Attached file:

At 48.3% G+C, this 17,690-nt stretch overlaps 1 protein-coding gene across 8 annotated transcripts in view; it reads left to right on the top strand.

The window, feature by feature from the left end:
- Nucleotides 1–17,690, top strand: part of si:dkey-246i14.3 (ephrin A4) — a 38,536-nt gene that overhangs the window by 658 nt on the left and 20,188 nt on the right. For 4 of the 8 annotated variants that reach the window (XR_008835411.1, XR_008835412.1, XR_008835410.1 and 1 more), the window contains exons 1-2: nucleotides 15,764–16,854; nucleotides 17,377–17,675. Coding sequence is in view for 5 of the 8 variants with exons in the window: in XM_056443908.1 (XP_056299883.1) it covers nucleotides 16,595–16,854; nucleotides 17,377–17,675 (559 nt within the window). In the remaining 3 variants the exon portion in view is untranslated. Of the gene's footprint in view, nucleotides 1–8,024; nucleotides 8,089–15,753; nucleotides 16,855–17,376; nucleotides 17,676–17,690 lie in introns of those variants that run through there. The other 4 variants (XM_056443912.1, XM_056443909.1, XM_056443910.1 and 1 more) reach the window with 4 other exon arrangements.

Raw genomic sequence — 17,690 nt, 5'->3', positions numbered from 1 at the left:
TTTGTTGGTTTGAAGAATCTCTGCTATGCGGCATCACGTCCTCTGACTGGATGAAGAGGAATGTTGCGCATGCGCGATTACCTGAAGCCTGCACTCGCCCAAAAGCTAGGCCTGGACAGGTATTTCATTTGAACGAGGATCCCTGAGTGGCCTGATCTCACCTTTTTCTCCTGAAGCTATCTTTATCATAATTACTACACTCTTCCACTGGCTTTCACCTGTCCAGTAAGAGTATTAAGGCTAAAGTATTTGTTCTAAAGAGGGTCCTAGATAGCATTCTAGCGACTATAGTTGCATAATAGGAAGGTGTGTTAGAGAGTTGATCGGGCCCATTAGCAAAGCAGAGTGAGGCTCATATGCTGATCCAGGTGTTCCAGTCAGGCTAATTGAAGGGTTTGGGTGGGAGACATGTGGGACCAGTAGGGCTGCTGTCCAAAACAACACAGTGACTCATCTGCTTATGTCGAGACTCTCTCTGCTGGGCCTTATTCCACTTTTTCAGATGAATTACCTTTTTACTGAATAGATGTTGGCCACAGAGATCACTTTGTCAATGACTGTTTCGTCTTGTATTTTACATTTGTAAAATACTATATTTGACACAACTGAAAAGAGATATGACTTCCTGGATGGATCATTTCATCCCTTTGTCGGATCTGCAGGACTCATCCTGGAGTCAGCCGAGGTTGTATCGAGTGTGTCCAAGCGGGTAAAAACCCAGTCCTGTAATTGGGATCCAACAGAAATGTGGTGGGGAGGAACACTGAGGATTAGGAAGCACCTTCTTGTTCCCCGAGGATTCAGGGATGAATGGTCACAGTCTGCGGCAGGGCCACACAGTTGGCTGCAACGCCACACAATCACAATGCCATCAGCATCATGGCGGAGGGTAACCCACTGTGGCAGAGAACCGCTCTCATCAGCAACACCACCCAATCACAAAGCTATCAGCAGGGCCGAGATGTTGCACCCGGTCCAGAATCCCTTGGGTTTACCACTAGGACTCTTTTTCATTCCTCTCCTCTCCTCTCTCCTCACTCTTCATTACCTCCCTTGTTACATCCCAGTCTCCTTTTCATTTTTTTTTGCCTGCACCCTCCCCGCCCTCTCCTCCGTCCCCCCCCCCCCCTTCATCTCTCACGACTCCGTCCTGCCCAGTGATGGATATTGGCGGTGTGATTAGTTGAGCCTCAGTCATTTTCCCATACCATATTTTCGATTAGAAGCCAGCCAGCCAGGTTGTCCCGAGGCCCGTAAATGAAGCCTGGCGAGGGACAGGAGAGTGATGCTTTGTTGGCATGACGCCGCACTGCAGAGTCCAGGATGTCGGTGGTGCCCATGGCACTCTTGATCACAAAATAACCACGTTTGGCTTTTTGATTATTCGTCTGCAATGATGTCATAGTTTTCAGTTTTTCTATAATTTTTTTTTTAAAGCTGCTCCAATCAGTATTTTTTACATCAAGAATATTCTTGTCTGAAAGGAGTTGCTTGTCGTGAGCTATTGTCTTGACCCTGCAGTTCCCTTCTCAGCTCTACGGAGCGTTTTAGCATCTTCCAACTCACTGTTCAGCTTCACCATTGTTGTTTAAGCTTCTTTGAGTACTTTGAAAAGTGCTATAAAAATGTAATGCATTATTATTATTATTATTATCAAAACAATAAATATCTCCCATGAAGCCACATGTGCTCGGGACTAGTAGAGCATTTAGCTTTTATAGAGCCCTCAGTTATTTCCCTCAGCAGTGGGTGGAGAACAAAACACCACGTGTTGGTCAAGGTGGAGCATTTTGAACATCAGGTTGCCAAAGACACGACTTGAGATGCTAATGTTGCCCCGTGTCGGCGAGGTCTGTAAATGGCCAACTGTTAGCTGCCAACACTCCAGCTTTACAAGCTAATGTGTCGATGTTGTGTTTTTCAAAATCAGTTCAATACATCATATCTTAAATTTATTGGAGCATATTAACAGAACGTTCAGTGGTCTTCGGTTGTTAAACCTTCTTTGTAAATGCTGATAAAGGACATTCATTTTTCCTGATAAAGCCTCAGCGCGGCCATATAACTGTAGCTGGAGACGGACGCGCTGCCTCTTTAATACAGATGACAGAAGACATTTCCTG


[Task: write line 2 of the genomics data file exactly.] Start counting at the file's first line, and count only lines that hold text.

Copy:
The window, feature by feature from the left end: